My father loved to round off Assembly with a song or two, such as Strawberry Fair or Shenandoah, in which everyone joined. But he had to give up Strawberry Fair when, to his amusement, one girl led the others to change the words from, as I recall, “Rifol, rifol, fol-dee-diddle-dido” to “Eyeful, Eyeful, got your bloody eyeful!”
In 1930, as a newly joined mixed infant, I was ‘put into’ Miss Alcock’s reception class, or the ‘baby class’ as the older children called it. Miss Alcock was an old friend of my grandparents who I had always known as kindly, indulgent ‘Auntie, Nellie’. As I filed through the classroom door, that personal link ceased and she was instantly transformed into Miss Alcock.
Above all I recall the dramas of the raspberry drops. After playtime on most Friday afternoons Miss Alcock would announce that, because we had mostly been good, she would tell us a long story until ‘home time’. But first all the children who had been good would be given a raspberry drop, which we were forbidden to crunch!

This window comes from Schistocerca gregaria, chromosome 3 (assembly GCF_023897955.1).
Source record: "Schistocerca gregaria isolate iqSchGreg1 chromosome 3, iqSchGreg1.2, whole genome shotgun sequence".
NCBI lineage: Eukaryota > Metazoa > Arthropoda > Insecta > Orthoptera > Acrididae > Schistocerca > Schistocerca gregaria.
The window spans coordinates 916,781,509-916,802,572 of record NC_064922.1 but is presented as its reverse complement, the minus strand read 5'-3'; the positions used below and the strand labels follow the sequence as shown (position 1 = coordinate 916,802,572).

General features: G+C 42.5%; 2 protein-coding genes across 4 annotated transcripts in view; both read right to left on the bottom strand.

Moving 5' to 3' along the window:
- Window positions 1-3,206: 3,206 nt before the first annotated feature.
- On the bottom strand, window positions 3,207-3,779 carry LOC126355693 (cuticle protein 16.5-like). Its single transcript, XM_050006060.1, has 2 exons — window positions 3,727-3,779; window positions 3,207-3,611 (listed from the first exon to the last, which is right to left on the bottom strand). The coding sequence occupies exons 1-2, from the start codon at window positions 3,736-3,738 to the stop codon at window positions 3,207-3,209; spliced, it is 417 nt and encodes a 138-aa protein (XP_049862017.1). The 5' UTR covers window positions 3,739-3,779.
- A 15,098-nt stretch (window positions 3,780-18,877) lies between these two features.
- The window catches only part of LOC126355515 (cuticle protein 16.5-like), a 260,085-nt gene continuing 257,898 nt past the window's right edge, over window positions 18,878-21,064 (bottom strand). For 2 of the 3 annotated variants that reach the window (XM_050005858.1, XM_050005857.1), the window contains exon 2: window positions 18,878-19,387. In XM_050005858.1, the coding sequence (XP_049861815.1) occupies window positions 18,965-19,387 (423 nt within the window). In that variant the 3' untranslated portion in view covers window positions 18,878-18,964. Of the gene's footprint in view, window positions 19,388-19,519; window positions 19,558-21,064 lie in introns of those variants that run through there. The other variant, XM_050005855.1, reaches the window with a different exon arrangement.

One child who had been very, very good indeed was sent to Miss Anthony’s class [the senior class] to borrow one of the monitors. The monitor then escorted the infant across the road to Mr Povey’s shop to purchase a paper bag of raspberry drops. They then both came back to our classroom where the monitor was given a raspberry drop and sent back to Miss Anthony’s class.
The drama began
Then the drama began; – “Let’s see who has been good this week”. We were agog. She called out a name and that lucky child went to the front of the class and took a raspberry drop from the bag, and so it went on as the names were called one by one.
The tension was awful.
What misery and shame it would be if one was not called…Now I can only recall the tense mixture of anticipation and fear of not being judged good enough to receive a raspberry drop; I cannot remember if any one was left out and excluded from the class of relieved and happy raspberry-drop-suckers, but I feel sure that I would remember if anyone ever had been.
This article is part of a collection of reminiscences held at Warwickshire County Record Office. The article is under reference CR4914/10, although it’s worth noting that some of the collection is unavailable for general access.